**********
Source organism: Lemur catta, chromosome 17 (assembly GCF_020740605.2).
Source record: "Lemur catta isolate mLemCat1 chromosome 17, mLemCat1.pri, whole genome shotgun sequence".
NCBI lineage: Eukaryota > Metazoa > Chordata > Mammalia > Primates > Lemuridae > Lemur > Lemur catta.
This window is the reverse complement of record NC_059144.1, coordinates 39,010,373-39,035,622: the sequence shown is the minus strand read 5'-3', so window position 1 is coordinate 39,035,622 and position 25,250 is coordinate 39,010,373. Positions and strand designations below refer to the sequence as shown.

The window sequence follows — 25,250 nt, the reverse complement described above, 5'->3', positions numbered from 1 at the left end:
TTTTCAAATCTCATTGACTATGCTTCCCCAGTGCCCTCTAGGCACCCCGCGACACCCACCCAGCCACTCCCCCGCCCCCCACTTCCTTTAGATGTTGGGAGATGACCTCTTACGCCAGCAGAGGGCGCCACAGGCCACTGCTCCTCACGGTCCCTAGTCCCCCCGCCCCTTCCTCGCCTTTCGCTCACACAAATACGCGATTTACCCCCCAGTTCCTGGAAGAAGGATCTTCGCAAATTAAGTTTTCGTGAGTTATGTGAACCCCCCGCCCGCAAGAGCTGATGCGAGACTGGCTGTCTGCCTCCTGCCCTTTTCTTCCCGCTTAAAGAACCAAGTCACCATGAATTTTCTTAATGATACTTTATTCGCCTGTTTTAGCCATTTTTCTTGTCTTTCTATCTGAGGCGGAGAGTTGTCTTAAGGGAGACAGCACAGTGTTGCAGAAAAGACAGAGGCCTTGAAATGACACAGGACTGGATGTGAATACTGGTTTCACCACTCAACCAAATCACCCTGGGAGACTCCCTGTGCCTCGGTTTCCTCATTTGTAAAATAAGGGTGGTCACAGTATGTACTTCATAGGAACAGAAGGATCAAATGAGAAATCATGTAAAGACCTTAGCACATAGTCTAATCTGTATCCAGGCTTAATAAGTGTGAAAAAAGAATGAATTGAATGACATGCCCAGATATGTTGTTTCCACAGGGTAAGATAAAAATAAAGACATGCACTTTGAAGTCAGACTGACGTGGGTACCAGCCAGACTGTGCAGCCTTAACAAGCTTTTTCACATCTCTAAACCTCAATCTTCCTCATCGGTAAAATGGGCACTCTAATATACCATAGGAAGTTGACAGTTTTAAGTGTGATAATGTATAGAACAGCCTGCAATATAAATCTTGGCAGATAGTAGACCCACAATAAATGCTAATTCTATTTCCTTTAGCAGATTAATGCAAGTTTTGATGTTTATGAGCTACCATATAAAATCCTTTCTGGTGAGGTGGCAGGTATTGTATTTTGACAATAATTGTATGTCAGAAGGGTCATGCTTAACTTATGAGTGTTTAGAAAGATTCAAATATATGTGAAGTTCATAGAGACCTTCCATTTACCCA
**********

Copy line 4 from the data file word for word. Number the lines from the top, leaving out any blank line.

This window is the reverse complement of record NC_059144.1, coordinates 39,010,373-39,035,622: the sequence shown is the minus strand read 5'-3', so window position 1 is coordinate 39,035,622 and position 25,250 is coordinate 39,010,373. Positions and strand designations below refer to the sequence as shown.